The Federal Reserve continues to browbeat, coerce and even appear to beg bankers to resume offering credit and unfreezing credit lines for businesses and consumers alike.
Fed Governor Elizabeth Duke, in a speech to a group of bankers gathered at a June 30 Ohio Department of Commerce event, reemphasized the need for financial institutions to start lending more frequently than in past, recession-fraught years. She did, however, stress that such credit should be extended to "worthy borrowers" in a manner that is more prudent than the easy-money economic boom years around the middle of last decade.
"In no way do we want to return to the world where people could buy a house with no money down and no documentation," said Duke. "But where prudent loans can be made, we want to do everything we can to make sure those deals are struck. It's best for the banks, it's best for the borrower and it's best for our economy as a whole."
Duke, who promised the Fed would continue to support opening up credit availability post-recession, also focused the following passage specifically on the situation of small businesses:
"Data that would indicate underlying borrower demand is much harder to find for small businesses than it is for consumers. Nonetheless, a number of indicators suggest that demand for credit by small businesses is down. Over the past two years, the National Federation of Independent Business (NFIB) monthly economic trends survey has consistently found that the problem reported as being most important by the largest number of small businesses was poor sales. The NFIB survey also shows that, despite a slight improvement in the last couple of months, the percentages of firms planning capital expenditures, increasing inventories, or finding it a good time to expand facilities are still very low by historical standards. These findings suggest that some potential borrowers are likely on the sidelines waiting for a good reason to expand or build inventories.
Despite these indicators of reduced demand, we continue to hear about difficulties experienced by small businesses in obtaining credit. The number of complaints we hear is supported by data from the NFIB's May survey indicating that the percentage of small businesses reporting tighter credit conditions than three months earlier was at levels comparable with its peaks of the early 1990s. Moreover, as reported in the NFIB's 2009 Credit Access Poll, among small businesses that attempted to borrow in 2009, only 50% got all or most of the credit they wanted. An earlier NFIB poll found that, during the period from 2003 to 2006, 61% of firms attempting to borrow got all of the credit they wanted and another 28% got most of the credit they wanted. This suggests that credit conditions for small businesses today remain tight, especially compared with the 2003-2006 period.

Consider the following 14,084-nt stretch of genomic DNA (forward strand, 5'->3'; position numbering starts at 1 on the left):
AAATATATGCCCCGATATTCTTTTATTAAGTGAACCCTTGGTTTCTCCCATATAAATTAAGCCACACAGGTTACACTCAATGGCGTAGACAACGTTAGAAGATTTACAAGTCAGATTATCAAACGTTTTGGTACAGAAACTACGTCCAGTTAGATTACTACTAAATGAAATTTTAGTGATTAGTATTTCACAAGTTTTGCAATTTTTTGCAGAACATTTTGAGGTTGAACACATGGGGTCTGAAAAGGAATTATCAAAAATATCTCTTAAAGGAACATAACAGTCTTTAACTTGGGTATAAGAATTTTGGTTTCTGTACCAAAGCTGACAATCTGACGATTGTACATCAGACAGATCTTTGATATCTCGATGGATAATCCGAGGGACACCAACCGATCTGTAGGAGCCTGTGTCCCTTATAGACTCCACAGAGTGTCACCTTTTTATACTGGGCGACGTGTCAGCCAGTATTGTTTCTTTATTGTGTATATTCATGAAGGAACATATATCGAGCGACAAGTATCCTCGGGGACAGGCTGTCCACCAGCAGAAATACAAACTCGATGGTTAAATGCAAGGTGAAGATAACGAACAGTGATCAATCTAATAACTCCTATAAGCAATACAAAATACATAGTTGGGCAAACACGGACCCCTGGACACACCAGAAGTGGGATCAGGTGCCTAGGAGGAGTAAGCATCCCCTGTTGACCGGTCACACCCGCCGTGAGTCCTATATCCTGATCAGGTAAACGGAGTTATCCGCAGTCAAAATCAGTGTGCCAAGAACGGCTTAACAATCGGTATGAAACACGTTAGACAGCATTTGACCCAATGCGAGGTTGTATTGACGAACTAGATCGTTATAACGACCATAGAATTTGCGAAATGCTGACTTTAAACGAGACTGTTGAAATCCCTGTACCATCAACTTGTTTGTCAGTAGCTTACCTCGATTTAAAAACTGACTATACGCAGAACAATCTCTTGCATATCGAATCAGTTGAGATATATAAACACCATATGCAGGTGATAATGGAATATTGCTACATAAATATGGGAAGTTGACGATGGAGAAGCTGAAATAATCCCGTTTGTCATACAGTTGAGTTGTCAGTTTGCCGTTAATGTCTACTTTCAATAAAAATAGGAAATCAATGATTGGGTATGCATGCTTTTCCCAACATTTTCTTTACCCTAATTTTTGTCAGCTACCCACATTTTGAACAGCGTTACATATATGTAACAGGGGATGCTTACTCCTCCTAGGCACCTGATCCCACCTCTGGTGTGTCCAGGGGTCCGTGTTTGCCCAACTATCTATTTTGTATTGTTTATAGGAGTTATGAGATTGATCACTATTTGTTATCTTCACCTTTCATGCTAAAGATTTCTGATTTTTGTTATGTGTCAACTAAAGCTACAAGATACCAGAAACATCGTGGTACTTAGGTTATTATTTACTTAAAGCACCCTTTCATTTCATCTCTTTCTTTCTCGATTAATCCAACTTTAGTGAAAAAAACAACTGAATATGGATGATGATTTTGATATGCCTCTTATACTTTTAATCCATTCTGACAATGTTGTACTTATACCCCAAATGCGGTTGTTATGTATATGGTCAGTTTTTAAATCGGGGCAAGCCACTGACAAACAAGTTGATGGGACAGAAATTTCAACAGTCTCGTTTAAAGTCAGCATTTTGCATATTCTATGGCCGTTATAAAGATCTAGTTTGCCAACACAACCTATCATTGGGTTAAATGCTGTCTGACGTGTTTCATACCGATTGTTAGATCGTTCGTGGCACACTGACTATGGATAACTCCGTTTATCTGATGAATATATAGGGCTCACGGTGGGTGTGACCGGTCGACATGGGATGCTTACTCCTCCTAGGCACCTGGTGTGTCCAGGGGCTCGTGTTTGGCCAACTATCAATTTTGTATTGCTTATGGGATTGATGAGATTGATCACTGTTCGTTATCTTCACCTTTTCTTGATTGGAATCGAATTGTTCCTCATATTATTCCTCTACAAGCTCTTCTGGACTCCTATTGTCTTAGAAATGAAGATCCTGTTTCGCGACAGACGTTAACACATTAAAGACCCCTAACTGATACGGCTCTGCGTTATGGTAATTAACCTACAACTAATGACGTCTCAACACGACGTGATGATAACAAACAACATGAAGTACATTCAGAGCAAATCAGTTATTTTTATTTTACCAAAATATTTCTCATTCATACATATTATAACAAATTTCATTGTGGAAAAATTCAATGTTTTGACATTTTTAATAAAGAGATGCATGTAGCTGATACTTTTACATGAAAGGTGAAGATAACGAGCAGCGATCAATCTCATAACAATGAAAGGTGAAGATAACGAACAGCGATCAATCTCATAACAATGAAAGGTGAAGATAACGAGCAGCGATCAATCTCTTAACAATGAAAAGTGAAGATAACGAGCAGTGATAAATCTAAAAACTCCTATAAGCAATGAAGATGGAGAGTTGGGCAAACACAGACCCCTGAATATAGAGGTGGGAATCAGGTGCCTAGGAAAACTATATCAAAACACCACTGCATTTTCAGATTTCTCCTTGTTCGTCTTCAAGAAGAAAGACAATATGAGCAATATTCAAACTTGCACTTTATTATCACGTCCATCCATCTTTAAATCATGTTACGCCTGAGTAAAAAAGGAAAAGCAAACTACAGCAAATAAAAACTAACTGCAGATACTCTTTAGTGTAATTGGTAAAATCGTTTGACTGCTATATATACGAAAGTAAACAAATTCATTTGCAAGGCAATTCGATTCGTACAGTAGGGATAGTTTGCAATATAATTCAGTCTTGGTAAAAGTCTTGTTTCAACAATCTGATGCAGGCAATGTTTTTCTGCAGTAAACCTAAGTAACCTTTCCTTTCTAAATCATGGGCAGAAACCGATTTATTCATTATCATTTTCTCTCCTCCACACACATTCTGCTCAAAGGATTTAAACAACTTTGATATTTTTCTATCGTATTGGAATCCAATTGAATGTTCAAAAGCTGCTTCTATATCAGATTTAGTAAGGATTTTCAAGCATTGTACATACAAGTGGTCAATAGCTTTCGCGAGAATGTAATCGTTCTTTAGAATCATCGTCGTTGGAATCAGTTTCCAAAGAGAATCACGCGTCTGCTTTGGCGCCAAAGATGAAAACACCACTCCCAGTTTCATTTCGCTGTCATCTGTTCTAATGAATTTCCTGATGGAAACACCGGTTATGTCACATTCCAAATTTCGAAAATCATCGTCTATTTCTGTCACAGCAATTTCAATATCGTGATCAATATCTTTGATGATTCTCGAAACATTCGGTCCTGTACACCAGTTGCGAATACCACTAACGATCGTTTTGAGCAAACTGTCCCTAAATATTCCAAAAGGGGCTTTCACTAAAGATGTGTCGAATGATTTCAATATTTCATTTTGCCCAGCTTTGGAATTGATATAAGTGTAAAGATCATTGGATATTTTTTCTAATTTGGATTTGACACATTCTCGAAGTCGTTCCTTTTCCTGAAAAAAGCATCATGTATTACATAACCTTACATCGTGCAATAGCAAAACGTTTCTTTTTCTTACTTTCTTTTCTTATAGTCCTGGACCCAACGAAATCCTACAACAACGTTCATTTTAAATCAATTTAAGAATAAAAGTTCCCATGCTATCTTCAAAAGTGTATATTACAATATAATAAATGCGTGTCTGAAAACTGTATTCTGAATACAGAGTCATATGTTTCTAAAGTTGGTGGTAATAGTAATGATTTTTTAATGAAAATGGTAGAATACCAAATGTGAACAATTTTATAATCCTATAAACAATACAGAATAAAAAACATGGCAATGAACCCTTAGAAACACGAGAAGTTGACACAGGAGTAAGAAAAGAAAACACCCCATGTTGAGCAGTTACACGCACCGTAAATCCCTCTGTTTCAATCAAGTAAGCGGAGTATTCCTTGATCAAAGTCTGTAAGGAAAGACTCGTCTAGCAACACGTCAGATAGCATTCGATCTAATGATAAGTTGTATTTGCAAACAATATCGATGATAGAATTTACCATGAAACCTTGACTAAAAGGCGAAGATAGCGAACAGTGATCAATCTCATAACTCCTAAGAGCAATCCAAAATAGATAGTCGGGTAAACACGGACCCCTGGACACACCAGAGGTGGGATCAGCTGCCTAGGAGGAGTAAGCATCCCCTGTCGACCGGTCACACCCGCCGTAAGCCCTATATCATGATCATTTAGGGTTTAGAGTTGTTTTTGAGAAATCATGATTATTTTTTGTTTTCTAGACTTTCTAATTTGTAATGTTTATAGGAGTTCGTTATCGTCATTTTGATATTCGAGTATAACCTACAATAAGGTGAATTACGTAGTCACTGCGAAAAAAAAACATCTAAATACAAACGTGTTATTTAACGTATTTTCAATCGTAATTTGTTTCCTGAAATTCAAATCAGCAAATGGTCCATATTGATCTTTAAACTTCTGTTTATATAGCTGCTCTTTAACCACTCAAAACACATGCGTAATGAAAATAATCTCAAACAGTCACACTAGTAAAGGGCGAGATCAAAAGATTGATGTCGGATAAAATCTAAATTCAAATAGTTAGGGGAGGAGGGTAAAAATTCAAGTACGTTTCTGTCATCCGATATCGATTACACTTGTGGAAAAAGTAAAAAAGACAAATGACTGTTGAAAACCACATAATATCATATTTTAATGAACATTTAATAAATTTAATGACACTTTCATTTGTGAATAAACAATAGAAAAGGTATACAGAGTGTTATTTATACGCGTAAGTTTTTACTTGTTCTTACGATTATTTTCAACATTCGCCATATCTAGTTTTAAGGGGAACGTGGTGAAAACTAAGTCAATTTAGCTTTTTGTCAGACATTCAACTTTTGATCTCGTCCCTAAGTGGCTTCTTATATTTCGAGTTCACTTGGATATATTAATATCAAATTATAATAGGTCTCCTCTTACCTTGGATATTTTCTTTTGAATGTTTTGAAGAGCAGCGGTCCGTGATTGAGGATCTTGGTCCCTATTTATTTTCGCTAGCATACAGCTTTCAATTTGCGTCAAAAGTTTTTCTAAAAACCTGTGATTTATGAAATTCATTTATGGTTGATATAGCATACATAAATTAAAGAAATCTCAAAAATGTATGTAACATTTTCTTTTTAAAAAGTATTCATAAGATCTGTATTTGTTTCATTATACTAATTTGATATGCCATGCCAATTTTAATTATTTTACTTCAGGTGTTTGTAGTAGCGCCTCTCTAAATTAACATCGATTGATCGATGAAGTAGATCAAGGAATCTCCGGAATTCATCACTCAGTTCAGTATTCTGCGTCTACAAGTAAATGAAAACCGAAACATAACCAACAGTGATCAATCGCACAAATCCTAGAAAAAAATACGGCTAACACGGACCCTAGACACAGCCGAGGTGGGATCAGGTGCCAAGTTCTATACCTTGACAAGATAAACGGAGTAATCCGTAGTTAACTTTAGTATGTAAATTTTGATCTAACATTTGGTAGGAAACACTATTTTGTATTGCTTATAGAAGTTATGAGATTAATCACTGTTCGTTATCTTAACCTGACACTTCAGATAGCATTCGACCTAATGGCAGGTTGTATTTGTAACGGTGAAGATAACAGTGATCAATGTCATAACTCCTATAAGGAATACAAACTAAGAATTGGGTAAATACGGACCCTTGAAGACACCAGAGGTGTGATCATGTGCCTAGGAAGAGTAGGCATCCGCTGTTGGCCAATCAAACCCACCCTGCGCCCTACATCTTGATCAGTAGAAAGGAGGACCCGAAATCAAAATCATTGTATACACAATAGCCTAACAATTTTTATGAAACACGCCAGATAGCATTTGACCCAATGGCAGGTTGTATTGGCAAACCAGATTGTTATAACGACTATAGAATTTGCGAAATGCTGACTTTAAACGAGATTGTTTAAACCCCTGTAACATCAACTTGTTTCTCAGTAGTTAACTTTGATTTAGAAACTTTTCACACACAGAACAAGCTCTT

Of course, some of the difficulty that small businesses are currently experiencing in obtaining credit reflects their weakened economic condition. Although the May NFIB survey shows an improvement in actual sales, they remain below pre-recession levels. Furthermore, commercial real estate values have declined almost 40% during the downturn, and many small businesses rely on real estate as a source of capital or as collateral for other loans. The NFIB reports that as of the end of 2009, 95% of small business owners owned personal, commercial, or investment real estate; 21% used proceeds from mortgages to finance business activities; and 11% used real estate as collateral for loans. It is likely that most small business owners have seen a decline in the value of real estate owned, and many may have at least one property on which they owe more than the property's value.
To better understand what is happening in the area of lending to small businesses, the Federal Reserve System is holding more than 40 meetings across the country to gather information that will help the Fed and others craft responses to the immediate as well as longer-term needs of small businesses. In May, for example, the Federal Reserve Bank of Cleveland hosted five small business roundtable discussions in the region--one each in Columbus, Toledo, Cleveland, Cincinnati, and Pittsburgh--and a workshop on venture capital as part of this series of meetings. These meetings have brought together people with a wide range of backgrounds, including those from banks, community development financial institutions, bank exam teams, federal and local government, and small business trade groups..."
Click here for the Duke's full speech.
Brian Shappell, NACM staff writer